Activities so far.

There is a wealth of expertise within group members and also externally. Already we have: 

  • Held an improv percussion circle as part of a ‘letting go’ ceremony on the deck over the river
  • Paired discussions about our meanings and rituals of summer
  • Learned hand dancing
  • Done a guided meditation from the book ‘Sand Talk’ about Aboriginal ways of viewing the world (Sand Talk: How Indigenous Thinking Can Save the World by Jason Yunkaporta)
  • Shared inspiring music (e.g. Appalachia Rising’s ‘I am Resilient,’ MaMuse’s ‘I am Wild,’ Judy Small’s ‘One Voice in the Crowd,’ Sam Buckingham’s ‘Something More’)
  • Practiced Nine Pacifying Breaths

Another intention is not just to sit, but to make body movement important. A member has offered to lead a future session on poetry, and another to run a reflective exercise on outdoor appreciation/noticing.

“We laughed that if a particular activity isn’t your vibe, in a half hour we’ll be doing something different, so we’re learning as we go.” 

Another assumption is that sharing feelings is separate from activism, so that while many of us are engaged in causes or planning our volunteerism, this is not the forum to discuss policy or strategy advocacy – but rather our emotional reactions to policy and strategy as it plays out.  We have an informal code of conduct about confidentiality and nonjudgement.

The only constant at each circle is time for a check-in about how people are feeling about environmental and social changes going on around us. 

“We have felt inspired, recharged, moved, validated and comforted at some point at every session so far.”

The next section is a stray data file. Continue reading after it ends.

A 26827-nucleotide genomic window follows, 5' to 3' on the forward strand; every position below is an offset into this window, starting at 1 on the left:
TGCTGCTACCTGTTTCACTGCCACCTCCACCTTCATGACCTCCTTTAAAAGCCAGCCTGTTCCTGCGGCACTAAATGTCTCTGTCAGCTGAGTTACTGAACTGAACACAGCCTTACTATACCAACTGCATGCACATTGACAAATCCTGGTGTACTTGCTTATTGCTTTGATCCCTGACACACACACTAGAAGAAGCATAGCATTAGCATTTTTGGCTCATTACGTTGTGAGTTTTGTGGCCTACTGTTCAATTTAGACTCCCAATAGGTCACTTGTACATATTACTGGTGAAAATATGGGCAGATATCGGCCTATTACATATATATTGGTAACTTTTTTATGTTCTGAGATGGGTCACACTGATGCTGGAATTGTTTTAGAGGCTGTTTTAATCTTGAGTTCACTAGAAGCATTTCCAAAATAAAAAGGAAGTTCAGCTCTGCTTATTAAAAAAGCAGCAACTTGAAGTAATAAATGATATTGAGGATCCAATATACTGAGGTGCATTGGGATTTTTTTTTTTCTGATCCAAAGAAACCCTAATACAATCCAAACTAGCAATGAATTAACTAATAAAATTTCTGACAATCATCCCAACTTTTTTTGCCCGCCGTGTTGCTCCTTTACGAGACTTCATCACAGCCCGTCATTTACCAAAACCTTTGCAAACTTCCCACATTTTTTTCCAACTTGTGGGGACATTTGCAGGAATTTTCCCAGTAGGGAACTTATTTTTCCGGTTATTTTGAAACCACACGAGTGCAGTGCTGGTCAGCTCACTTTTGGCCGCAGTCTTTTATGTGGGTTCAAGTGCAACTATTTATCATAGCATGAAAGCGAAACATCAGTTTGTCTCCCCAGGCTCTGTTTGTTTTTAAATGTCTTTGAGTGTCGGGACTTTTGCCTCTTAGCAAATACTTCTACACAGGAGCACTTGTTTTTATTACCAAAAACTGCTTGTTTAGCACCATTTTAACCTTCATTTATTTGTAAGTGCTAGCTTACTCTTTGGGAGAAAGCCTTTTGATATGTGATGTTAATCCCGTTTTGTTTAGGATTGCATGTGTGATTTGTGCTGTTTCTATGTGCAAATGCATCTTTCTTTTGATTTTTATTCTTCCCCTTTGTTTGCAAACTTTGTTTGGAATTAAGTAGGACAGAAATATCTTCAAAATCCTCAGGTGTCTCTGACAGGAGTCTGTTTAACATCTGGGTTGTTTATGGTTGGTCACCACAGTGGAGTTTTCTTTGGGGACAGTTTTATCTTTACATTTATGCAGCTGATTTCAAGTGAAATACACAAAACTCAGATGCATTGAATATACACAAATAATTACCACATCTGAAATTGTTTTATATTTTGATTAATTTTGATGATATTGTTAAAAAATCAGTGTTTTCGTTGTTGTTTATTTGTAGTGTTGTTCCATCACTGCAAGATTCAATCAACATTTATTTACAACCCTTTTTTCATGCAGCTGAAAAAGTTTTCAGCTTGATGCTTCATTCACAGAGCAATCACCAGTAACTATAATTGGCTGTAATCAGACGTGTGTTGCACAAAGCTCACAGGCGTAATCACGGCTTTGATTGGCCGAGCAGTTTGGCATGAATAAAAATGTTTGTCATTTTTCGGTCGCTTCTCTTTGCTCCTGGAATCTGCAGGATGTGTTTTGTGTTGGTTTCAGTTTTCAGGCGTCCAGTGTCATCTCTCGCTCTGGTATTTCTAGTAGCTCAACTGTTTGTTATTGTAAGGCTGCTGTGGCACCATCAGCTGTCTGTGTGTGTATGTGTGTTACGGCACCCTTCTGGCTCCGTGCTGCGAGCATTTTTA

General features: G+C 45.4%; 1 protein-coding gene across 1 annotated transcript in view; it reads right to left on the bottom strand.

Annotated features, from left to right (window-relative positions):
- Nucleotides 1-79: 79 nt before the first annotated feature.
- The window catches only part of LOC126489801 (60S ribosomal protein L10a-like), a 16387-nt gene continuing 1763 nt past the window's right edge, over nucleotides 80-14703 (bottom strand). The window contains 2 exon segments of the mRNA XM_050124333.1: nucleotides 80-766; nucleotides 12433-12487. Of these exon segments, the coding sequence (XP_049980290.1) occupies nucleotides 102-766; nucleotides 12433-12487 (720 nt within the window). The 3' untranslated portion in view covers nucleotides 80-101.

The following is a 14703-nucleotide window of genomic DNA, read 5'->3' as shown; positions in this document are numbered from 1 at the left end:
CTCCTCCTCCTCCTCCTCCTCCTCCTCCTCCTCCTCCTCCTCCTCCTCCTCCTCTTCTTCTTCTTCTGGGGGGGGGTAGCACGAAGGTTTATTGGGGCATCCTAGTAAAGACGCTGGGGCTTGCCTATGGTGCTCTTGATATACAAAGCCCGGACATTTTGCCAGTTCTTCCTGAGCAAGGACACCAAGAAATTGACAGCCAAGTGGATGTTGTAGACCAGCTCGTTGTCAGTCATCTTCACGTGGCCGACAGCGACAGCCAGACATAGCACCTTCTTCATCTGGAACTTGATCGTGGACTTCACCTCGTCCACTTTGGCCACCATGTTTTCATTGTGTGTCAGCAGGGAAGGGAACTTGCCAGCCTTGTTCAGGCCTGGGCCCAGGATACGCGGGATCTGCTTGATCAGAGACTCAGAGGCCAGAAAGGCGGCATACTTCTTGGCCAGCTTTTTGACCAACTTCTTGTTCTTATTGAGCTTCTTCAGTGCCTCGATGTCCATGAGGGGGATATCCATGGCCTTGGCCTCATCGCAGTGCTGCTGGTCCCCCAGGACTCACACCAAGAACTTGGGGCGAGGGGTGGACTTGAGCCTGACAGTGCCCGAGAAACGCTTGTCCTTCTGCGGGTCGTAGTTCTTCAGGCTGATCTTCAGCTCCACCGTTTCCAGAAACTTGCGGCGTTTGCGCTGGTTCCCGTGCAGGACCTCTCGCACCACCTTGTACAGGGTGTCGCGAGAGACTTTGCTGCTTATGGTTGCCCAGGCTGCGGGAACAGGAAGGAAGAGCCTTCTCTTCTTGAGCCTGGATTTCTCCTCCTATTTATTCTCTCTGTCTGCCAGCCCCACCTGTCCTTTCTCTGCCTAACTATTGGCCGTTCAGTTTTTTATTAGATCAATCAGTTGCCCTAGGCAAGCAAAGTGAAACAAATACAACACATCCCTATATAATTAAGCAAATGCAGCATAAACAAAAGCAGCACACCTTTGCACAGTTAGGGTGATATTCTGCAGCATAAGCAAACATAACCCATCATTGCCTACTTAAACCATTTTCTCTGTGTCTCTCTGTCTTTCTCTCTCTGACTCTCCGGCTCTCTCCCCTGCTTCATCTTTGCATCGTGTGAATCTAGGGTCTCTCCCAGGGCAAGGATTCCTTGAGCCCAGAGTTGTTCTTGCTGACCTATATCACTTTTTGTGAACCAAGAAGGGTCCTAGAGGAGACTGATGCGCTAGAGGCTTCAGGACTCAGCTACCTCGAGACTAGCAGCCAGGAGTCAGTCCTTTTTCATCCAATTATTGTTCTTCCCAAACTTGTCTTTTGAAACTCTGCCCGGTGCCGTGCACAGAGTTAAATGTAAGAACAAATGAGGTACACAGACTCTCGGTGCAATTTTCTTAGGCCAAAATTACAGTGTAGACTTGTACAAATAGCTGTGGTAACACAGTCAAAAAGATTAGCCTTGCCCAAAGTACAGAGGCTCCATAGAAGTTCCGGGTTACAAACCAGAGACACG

Join in.

Please join us for a session to see if this is something you would like to be part of more regularly.  We’re also happy to talk if you wish to find out more. Send any questions or a request to be included on the Eco-resiliency Circle email list to hello@portenvironmentcentre.org.au.

The Eco-Resiliency Circle is a volunteer led and community driven project, supported by the Port Environment Centre.

Learn more.

There’s a rich pool of resources available to the group going forward.  An Adelaide-specific publication has been prepared by Barb Koth about eco-grief and the local network, and is available online here.  That material has been summarized into a booklet availabe here via the PEC website. 

If this blog has sparked your interest in the topic, the excellent Facebook page Climate Grief and Anxiety – Resources is administered by an Adelaidean. 

Two fundamental resources in the emergent field are Active Hope author Joannna Macy’s ‘Work That Reconnects’ and the Good Grief Network 10 Steps to Personal Resilience and Empowerment in a Chaotic Climate’.

mandala3_Melissa Hellwig Naturehood Nurturehood

Curious about this striking image?

This image was taken by Melissa Hellwig from Naturehood Nurturehood of a beautiful mandala she created.

Naturehood Nurturehood, in Adelaide, seeks to restore our relationship with nature – and one another.